A saxophonist inspired on the kibbutz

Born in Israel to Chilean, Yemenite parents, saxophonist Benny Sharoni has always had diverse influences at play.

Benny Sharoni with legendary pianist John Coates 370  (photo credit: Courtesy Benny Sharoni.)
Benny Sharoni with legendary pianist John Coates 370
(photo credit: Courtesy Benny Sharoni.)
Born in Israel to Chilean and Yemenite parents, saxophonist Benny Sharoni had diverse influences at play in his life from the start.
During his childhood on a kibbutz, Sharoni’s father was “an amateur harmonica player” and his mother played the accordion. His sisters were also musically inclined.
“There was always a variety of music playing in the house, from Latin/South American (from my mom), to Yemenite/African based (from my dad) and classical,” Sharoni tells JointMedia News Service.
These days, the Boston-based saxophonist tours the world imitating the sounds of jazz greats—while incorporating his own style.
Though his parents initially influenced him to play flute (which was originally one of the few instruments available on the kibbutz), Sharoni soon found his way to the saxophone. “I started playing saxophone a couple of years before I was exposed to jazz,” he says. “Someone handed me the instrument and I fell in love with it.”
A few years later, Sharoni’s mother returned from a trip to the U.S. with albums by such saxophone colossi as Sonny Rollins, Sonny Stitt and Zoot Sims records. Sharoni’s path to jazz was set. “I love the sound of the tenor saxophone and the versatility,” he explains. “To me, it is the sound of the nightlife, which I love.”
Though he was originally classically trained, Sharoni found his true voice through jazz. “Because of my extreme free spirit,” he reasons, “I sought out a musical form that broke beyond the constraints of classical music. It was there that I found jazz the freest and most expressive music out there.”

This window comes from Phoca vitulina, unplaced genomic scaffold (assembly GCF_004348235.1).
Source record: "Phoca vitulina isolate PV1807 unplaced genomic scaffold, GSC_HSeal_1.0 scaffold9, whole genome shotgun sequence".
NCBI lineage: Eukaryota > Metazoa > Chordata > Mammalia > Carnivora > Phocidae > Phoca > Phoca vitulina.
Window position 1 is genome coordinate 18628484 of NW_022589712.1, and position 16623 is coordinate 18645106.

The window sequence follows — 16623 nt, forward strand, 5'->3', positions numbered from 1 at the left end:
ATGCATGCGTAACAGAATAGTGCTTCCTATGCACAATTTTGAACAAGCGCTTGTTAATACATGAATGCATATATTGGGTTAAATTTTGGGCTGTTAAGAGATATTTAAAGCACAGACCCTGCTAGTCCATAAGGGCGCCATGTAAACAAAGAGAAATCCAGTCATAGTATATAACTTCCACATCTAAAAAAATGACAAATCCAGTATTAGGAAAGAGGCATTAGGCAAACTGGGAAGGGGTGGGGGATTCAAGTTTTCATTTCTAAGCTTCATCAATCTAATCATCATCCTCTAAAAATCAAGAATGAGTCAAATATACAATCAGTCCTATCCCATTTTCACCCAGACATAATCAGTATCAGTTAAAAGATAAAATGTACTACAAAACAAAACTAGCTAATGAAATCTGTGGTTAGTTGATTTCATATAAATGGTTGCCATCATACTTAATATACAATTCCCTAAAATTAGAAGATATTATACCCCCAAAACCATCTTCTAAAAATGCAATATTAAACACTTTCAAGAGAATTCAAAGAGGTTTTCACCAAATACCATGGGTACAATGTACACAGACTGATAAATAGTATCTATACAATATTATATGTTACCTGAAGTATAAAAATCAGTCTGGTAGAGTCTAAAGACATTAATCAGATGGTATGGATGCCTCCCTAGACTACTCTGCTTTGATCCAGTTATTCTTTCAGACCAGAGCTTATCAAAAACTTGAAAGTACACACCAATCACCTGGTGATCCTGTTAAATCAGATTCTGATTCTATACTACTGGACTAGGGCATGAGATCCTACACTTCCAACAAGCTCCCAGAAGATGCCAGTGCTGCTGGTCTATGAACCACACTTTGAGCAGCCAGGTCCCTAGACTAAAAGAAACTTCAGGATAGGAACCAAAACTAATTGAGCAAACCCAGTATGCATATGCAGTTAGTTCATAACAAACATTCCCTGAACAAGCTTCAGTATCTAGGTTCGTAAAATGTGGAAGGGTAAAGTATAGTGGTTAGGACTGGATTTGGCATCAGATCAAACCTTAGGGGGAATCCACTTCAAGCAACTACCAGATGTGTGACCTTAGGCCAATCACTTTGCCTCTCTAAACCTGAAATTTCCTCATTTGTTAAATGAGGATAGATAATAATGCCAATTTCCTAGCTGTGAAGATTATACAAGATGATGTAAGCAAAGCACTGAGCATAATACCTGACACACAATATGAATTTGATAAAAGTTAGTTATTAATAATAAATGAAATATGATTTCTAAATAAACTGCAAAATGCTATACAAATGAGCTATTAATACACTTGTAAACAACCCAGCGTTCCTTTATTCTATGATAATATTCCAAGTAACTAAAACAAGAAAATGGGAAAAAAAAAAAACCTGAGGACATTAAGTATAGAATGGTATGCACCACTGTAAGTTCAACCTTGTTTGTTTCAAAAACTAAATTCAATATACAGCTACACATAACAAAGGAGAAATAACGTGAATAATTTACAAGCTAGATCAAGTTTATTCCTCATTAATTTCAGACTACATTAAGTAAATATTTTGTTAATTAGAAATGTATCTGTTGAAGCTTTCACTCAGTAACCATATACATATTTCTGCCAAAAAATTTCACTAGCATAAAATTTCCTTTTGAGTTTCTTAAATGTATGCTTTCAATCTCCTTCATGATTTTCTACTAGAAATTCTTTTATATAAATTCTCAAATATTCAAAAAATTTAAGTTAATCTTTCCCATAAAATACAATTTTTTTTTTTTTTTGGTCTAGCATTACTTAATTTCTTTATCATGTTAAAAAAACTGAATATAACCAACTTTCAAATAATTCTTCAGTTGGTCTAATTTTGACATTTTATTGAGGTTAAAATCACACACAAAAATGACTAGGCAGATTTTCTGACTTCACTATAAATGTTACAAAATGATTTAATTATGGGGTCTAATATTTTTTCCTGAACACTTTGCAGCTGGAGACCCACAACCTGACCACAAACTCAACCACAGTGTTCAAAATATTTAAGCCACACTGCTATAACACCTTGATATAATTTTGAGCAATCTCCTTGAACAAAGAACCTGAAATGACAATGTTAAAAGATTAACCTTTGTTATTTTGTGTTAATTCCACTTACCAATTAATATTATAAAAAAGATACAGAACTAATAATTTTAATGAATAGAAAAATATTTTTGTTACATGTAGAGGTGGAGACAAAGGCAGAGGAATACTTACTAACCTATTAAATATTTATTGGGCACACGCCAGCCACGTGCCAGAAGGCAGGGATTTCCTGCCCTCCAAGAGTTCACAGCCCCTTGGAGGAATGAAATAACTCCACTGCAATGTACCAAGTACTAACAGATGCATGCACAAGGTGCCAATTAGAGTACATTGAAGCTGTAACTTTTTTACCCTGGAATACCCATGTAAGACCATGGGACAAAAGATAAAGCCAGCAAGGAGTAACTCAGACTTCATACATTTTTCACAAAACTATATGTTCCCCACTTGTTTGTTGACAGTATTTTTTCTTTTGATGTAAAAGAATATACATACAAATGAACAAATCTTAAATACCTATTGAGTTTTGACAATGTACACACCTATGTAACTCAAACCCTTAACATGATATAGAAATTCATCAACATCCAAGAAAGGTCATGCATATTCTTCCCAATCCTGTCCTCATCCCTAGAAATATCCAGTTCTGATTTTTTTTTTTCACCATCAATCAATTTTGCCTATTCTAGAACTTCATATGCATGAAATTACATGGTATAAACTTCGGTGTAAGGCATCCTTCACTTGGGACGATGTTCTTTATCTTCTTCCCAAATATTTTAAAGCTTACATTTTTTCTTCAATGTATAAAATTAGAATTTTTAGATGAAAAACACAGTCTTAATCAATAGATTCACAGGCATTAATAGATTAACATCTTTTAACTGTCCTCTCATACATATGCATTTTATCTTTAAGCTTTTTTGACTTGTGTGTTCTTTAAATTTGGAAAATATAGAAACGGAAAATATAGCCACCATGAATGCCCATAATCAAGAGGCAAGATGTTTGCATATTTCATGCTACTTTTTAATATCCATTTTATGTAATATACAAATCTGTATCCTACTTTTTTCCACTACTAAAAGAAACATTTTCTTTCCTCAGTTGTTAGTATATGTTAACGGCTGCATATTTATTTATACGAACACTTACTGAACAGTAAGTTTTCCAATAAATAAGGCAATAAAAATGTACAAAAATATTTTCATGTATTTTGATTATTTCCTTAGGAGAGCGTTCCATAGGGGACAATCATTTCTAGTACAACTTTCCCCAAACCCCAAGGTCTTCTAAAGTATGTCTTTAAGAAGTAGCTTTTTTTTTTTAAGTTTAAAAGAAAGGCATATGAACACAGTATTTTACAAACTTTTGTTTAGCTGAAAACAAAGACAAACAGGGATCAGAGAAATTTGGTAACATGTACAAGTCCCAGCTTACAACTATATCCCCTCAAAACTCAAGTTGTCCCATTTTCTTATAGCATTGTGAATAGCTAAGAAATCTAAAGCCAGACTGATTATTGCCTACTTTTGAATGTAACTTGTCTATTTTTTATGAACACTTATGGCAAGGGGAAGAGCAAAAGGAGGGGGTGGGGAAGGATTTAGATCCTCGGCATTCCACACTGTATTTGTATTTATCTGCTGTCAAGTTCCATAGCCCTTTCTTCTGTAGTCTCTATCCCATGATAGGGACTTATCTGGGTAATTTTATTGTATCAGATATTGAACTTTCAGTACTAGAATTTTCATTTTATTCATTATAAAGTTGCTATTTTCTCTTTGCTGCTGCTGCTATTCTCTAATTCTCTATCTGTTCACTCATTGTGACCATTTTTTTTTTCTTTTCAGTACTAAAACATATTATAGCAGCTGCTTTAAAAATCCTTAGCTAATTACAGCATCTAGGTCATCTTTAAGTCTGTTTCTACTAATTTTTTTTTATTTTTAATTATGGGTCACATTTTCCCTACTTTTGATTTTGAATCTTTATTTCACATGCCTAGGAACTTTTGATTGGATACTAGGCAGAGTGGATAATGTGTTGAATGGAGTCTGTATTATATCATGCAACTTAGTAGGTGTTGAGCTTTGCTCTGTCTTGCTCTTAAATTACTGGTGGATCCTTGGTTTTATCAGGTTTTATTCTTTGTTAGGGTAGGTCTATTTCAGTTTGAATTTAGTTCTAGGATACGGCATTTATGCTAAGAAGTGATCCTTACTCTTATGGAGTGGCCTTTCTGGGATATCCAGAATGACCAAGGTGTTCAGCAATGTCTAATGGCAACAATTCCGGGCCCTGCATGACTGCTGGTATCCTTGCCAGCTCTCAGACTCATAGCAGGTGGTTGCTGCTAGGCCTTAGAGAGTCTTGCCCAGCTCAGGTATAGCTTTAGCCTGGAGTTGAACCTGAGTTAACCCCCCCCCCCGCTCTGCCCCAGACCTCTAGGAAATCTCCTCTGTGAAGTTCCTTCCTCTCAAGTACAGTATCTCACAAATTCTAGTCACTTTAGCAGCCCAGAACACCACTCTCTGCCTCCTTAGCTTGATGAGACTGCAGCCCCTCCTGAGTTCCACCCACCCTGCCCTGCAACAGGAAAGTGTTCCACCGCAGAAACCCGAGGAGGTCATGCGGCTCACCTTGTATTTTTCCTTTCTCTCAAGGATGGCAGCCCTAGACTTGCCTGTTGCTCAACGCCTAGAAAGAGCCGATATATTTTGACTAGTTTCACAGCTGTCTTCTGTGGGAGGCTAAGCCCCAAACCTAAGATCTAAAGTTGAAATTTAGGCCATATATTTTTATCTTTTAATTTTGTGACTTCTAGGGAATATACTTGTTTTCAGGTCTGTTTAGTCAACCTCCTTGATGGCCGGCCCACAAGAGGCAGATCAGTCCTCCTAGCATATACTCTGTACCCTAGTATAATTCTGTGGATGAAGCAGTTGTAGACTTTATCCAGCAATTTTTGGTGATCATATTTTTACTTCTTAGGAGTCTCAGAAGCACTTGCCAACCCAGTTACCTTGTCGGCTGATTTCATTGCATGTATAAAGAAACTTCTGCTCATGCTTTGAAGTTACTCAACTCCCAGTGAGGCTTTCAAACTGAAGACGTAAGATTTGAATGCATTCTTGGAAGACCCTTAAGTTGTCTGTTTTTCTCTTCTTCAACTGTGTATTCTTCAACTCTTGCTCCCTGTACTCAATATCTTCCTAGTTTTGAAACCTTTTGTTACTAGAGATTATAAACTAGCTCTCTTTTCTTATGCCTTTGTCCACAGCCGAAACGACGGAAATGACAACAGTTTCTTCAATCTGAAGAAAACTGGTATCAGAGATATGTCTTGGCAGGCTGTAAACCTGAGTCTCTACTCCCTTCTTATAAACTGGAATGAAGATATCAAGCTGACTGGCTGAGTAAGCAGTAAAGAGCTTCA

After serving in the Israeli army (where he says music often saved both his life and his soul), Sharoni found his way to America, where he studied at the Berklee College of Music. On the way to Boston, Sharoni made a few stops in Europe. “I got my first taste of international performance representing Israel on a 1978 European tour of Israeli folk music and dance,” he explains.
In 1986, Sharoni emigrated to the US, where he has continued to study and perform with some of the best in the business. Among his most profound influences, Sharoni counts Steve Grossman, Bob Berg, Sonny Rollins, John Coltrane, Dexter Gordon, and his wife. “I am a very expressive and rhythmic musician,” Sharoni observes. “Therefore, my performances are very emotional and from my heart.”
Though his love for Latin, African and Israeli music endures, Sharoni also includes many pieces from the Great American Songbook in his sets and on his albums. On his latest album, “Eternal Elixir” (Papaya), Sharoni offers his takes on Donald Byrd’s “Pentacostal Feeling,” Jimmy Heath’s “The Thing To Do” and “To Life” from “Fiddler on the Roof,” as well as original tunes like “Bernstein” and “Senor Papaya.”
“I include many standards in the repertoire, with our band’s own spin to them,” he says. “Also, I like to include a few of my own originals to keep things fresh.